These questions need to be addressed at all management levels. Once the need for change has been specified, the next step is to compare the current scenario with the outcomes of the change along with any other situation with better outcomes.

    Build engagement

    Ideally, any change management program should start with educating the workforce about the change and how it will affect operations. Business leaders or influential managers must share the effect of the change along with the challenges and benefits of implementation with everyone within the same work environment.

    When more people understand the need for change and its broader implication, higher engagement reduces the chances of failure. Hence, change leaders must perform a readiness assessment in the initial stages to determine the organization’s readiness to embrace change.

    Strategizing in a top-down manner

    The strategizing stage is all about assembling the right change management team. This should include major stakeholders, management, departments, and individuals. With a top-down involvement approach, major concerns can be addressed more thoroughly.

    Moreover, with different inputs from everyone, the change drivers can record more scenarios and devise a workable plan for everyone’s benefit. Such an approach makes it possible to address the concerns of stakeholders without compromising the success of the plan.

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    Achieve goals in parts

    Change management is more than knowing in what direction the change is taking the organization. It is to steer the organization’s collective efforts and adapt at every stage of change-making. 

    A major advantage of achieving change step-by-step is that the change drivers can alter the plan for greater benefits and save time by eradicating the need to go back to the previous step in case of a miscalculation. In addition, establishing key performance indicators (KPIs) and setting milestones can help gauge the progress more effectively.

    Analyze, rectify, proceed

    Quantifying the gaps and resistance working against the original plan can help make the plan more fruitful. The plan that the organization may have initially started with may not seem suitable to adhere to at some point in time.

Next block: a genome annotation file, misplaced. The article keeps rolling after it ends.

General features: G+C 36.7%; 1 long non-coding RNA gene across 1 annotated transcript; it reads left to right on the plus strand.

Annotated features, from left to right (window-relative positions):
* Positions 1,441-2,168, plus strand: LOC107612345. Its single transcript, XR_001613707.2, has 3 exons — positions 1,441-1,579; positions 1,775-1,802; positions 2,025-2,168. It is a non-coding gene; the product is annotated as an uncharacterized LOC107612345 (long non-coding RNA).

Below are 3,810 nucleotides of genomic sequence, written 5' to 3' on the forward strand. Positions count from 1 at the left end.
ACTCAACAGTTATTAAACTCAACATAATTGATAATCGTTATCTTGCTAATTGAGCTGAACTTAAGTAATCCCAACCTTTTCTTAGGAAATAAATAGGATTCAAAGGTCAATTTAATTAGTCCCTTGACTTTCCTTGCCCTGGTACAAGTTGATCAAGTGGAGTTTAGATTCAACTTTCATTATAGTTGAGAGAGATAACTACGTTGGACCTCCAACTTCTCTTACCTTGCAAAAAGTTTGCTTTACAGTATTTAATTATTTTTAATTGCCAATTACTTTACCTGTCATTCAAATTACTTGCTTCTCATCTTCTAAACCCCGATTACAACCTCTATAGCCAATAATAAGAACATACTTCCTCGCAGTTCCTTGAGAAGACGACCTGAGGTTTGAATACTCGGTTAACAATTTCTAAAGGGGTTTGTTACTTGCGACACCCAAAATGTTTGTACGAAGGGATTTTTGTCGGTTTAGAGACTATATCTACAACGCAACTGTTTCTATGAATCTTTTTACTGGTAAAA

This is why it is necessary to alter or rectify the plan in accordance with the desired outcome. If the organization fails to stop and reflect at crucial moments, the plan may not bring the preferred outcome, or it may even go wrong.

    Reinforce change-oriented values

    As an organization gains familiarity with the practice of change management, it can implement change without experiencing any lapses and expedite the process. For this to happen, executives must constantly engage employees to accept change and feel motivated to implement change.

    Employees need to get acquainted with goal assessment and acceptance toward outcomes, aiming for higher success rates, rewards, consequences, and such variables. In addition, business leaders should make an effort to ingrain the change program into the company culture and create a change-friendly environment.

    Start With Small Steps

    In an ever-changing market, change management is a vital methodology for the long-term success of businesses of all sizes. An organization that will condition itself to implement change will shine on top of its industry due to its ability to quickly adopt new technologies, respond to crises, and leverage previously untapped skills.

    Before planning a large-scale change program, try exploring a small pilot project. This will help your organization discover the benefits of this initiative, encourage adoption by attracting participants, and better identify threats when jumping into it.

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    Kashyap Vyas
    Kashyap Vyas
    Kashyap Vyas is a writer with 9+ years of experience writing about SaaS, cloud communications, data analytics, IT security, and STEM topics. In addition to IT Business Edge, he's been a contributor to publications including Interesting Engineering, Machine Design, Design World, and several other peer-reviewed journals. Kashyap is also a digital marketing enthusiast and runs his own small consulting agency.